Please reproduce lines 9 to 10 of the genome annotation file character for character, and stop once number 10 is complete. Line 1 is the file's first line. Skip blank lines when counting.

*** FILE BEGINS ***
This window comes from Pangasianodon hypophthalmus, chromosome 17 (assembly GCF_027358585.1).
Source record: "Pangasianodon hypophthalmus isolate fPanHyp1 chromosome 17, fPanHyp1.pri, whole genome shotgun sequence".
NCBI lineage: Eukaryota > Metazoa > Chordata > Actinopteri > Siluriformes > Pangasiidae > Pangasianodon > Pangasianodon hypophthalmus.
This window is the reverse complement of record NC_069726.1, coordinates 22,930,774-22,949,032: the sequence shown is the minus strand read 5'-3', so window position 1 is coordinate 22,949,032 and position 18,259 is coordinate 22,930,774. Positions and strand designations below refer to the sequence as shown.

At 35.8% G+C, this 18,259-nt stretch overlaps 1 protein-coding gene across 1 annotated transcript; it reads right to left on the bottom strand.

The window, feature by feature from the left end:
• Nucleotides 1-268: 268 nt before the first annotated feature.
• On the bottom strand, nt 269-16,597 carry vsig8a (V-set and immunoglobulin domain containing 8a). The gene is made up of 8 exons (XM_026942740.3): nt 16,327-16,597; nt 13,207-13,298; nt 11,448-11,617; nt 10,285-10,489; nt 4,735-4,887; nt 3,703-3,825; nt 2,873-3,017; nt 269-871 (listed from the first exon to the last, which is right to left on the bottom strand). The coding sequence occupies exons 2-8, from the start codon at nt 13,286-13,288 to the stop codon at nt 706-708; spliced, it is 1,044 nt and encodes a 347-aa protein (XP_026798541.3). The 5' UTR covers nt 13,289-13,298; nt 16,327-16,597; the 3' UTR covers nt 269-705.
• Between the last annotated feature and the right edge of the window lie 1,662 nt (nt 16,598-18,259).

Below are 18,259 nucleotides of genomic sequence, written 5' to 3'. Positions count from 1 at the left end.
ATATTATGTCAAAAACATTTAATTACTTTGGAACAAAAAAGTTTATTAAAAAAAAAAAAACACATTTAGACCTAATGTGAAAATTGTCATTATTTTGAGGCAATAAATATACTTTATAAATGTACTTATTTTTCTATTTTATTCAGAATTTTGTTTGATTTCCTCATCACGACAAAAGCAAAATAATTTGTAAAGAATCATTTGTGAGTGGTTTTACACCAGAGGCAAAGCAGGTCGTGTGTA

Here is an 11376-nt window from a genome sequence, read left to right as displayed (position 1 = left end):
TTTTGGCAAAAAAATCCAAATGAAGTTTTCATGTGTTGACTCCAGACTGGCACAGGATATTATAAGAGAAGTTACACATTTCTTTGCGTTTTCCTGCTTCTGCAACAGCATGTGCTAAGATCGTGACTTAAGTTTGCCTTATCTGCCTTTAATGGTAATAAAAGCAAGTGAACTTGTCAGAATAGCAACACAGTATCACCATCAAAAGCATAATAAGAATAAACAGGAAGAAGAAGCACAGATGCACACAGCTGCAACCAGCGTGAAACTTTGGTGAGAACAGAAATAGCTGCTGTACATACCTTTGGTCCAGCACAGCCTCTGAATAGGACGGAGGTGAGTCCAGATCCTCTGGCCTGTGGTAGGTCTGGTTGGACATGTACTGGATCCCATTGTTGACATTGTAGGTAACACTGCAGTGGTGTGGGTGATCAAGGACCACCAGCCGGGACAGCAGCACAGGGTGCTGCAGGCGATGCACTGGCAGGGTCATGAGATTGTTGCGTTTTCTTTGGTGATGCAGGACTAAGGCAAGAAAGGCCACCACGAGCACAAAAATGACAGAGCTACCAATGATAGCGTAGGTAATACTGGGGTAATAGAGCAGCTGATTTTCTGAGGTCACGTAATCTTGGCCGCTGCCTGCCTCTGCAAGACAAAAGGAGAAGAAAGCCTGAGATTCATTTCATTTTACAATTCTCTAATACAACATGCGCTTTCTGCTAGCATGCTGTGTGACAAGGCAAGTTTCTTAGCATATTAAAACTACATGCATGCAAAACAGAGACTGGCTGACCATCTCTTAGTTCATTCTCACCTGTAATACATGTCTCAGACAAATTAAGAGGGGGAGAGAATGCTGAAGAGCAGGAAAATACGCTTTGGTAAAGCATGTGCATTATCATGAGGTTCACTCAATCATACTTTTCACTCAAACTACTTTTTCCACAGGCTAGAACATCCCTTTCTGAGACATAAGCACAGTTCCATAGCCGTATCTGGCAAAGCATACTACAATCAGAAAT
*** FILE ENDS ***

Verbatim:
• Between the last annotated feature and the right edge of the window lie 1,662 nt (nt 16,598-18,259).

Below are 18,259 nucleotides of genomic sequence, written 5' to 3'. Positions count from 1 at the left end.